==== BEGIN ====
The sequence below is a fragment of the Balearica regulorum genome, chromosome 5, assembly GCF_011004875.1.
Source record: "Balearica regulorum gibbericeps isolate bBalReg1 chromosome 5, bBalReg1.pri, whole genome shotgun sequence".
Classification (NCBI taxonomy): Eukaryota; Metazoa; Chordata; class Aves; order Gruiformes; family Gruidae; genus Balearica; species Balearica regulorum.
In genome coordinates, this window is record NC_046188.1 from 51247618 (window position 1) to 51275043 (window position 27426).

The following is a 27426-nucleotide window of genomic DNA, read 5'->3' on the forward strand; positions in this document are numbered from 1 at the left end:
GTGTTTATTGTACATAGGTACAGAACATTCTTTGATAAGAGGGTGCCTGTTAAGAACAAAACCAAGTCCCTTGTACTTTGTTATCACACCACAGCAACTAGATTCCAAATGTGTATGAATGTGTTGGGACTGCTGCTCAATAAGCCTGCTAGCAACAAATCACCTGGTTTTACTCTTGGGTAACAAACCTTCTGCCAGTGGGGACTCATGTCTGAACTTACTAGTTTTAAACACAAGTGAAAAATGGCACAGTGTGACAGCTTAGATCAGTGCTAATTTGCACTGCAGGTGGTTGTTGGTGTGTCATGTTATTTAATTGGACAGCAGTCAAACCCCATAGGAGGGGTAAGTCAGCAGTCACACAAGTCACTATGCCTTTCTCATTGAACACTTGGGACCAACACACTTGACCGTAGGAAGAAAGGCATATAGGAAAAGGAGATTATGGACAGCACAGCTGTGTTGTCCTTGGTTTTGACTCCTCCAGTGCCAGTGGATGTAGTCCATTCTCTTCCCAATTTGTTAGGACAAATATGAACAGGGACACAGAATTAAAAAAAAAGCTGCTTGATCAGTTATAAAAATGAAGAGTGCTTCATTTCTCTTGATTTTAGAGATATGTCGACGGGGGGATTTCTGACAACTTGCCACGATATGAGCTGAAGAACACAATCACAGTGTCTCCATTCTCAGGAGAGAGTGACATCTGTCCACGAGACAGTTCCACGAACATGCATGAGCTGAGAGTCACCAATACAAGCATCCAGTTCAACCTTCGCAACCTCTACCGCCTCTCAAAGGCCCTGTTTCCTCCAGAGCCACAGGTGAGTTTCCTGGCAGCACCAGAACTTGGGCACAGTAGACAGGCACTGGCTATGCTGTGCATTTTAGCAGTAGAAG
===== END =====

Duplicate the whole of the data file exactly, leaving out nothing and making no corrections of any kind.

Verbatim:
The sequence below is a fragment of the Balearica regulorum genome, chromosome 5, assembly GCF_011004875.1.
Source record: "Balearica regulorum gibbericeps isolate bBalReg1 chromosome 5, bBalReg1.pri, whole genome shotgun sequence".
Classification (NCBI taxonomy): Eukaryota; Metazoa; Chordata; class Aves; order Gruiformes; family Gruidae; genus Balearica; species Balearica regulorum.
In genome coordinates, this window is record NC_046188.1 from 51247618 (window position 1) to 51275043 (window position 27426).

The following is a 27426-nucleotide window of genomic DNA, read 5'->3' on the forward strand; positions in this document are numbered from 1 at the left end:
GTGTTTATTGTACATAGGTACAGAACATTCTTTGATAAGAGGGTGCCTGTTAAGAACAAAACCAAGTCCCTTGTACTTTGTTATCACACCACAGCAACTAGATTCCAAATGTGTATGAATGTGTTGGGACTGCTGCTCAATAAGCCTGCTAGCAACAAATCACCTGGTTTTACTCTTGGGTAACAAACCTTCTGCCAGTGGGGACTCATGTCTGAACTTACTAGTTTTAAACACAAGTGAAAAATGGCACAGTGTGACAGCTTAGATCAGTGCTAATTTGCACTGCAGGTGGTTGTTGGTGTGTCATGTTATTTAATTGGACAGCAGTCAAACCCCATAGGAGGGGTAAGTCAGCAGTCACACAAGTCACTATGCCTTTCTCATTGAACACTTGGGACCAACACACTTGACCGTAGGAAGAAAGGCATATAGGAAAAGGAGATTATGGACAGCACAGCTGTGTTGTCCTTGGTTTTGACTCCTCCAGTGCCAGTGGATGTAGTCCATTCTCTTCCCAATTTGTTAGGACAAATATGAACAGGGACACAGAATTAAAAAAAAAGCTGCTTGATCAGTTATAAAAATGAAGAGTGCTTCATTTCTCTTGATTTTAGAGATATGTCGACGGGGGGATTTCTGACAACTTGCCACGATATGAGCTGAAGAACACAATCACAGTGTCTCCATTCTCAGGAGAGAGTGACATCTGTCCACGAGACAGTTCCACGAACATGCATGAGCTGAGAGTCACCAATACAAGCATCCAGTTCAACCTTCGCAACCTCTACCGCCTCTCAAAGGCCCTGTTTCCTCCAGAGCCACAGGTGAGTTTCCTGGCAGCACCAGAACTTGGGCACAGTAGACAGGCACTGGCTATGCTGTGCATTTTAGCAGTAGAAG